16. Guthrum says:

    @michael reynolds: Hybrids: some dealers around here are throwing in free battery replacement for the life of the car. People also forget that the electric motors are virtually maintenance free and can almost go on forever.

  17. Rick DeMent says:

    @The Anti-Tebow…formerly Hey Norm:

    Yeah every time someone brings up the magic of Reagen’s tax cuts I bring up the reality of the biggest oil price collapse in post war history … naturally I get blank stares.

  18. anjin-san says:

    And it won’t pass inspection with the warning indicator on.

    I have been driving for 36 years, not sure what this dreaded “inspection” you are talking about is. Can you provide specifics?

  19. Jenos Idanian says:

    @john personna: Blow me. I don’t know the mileage, but my friend bought a used 2004 Civic hybrid 4-door. Maybe he’s lying to me, but that’s what he said — $5500 for new battery, no pass inspection while the warning light is on.

    Back when ANWR was first discussed, it was dismissed as being 10 years before we’d see any good. That was about 13 years ago. And it doesn’t include all the good-paying jobs that would go along with opening and running it.

    And let’s not sweep the rare earths aspect of these batteries. As I said above, the Obama administration is blocking mining of these elements, and China’s already flexing its muscles by imposing brief bans on sales of them (they have a LOT of them in their ground) to the US and Japan, and jacking up the prices.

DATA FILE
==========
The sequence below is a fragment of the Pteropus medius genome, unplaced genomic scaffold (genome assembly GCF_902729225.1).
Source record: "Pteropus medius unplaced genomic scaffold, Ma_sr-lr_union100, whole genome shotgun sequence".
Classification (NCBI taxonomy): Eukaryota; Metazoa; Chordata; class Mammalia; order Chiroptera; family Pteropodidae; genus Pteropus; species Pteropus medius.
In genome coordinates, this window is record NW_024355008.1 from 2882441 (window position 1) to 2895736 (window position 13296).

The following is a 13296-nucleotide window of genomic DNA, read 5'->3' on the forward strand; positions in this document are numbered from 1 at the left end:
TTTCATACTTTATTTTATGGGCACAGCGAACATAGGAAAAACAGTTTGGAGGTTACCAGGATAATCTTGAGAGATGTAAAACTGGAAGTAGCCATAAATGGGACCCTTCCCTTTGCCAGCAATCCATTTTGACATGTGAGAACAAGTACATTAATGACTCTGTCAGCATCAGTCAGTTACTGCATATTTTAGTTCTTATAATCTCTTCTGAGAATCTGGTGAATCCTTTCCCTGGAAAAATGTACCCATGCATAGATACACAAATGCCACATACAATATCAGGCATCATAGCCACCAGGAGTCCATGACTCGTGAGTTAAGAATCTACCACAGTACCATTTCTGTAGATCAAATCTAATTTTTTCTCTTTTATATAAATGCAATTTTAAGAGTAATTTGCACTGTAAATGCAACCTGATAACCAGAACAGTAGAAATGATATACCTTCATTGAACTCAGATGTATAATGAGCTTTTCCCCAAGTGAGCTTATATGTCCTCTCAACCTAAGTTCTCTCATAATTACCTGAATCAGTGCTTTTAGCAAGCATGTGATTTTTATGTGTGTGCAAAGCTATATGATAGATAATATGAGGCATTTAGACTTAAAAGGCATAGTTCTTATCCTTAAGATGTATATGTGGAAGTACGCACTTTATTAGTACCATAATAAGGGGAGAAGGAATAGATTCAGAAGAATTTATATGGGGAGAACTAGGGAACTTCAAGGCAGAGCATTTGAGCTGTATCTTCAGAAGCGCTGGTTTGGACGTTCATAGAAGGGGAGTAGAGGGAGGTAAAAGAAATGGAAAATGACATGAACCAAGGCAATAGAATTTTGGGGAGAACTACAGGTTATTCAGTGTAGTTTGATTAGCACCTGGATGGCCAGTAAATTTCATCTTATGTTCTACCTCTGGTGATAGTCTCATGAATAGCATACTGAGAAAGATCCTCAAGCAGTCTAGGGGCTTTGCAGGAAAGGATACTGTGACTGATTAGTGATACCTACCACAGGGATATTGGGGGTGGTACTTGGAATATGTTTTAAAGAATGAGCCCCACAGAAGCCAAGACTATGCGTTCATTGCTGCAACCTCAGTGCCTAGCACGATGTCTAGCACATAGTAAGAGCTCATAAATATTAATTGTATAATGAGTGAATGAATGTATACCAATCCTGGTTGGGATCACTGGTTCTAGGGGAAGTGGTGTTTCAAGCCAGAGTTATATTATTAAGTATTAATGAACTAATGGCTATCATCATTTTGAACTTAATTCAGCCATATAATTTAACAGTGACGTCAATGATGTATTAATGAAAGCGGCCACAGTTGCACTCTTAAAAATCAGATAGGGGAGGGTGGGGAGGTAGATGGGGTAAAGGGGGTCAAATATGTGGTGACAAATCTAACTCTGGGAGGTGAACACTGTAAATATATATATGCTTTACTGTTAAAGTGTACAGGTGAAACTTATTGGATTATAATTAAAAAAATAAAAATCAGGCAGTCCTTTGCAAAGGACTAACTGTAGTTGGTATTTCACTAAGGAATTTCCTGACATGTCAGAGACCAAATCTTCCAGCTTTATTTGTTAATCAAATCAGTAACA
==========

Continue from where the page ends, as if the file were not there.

Yeah, great idea. Fight our dependence on foreign oil for dependence on rare metals pretty much only from China. Because they don’t have enough leverage over us already.

  20. Jenos Idanian says:

    Oh, and what’s all the surprise? Candidate Obama said that under him, energy prices would “necessarily skyrocket.” His Energy Secretary said that our gas prices should be up where Europe’s are — which is around $5.00/gallon.

    This is what you voted for.

  21. @Jenos Idanian:

    Either you are lying or really, really, lucky.

    Imagine, to hit one of the .003 percent failure rate examples, and it proves all your political preconceptions!

  22. matt says:

    @anjin-san: Depending on where you live you will never have to deal with an inspection. I lived in Illinois most of my life and never had to get my car inspected. Soon as I moved to Texas I had to get my car inspected. For most of the state you take your car to a mechanic and he checks the emergency brake the headlights the check engine light the exhaust etc. Basically all the obvious things you should be keeping in good shape on a car. If you live in certain areas you have to also pass an emissions inspection.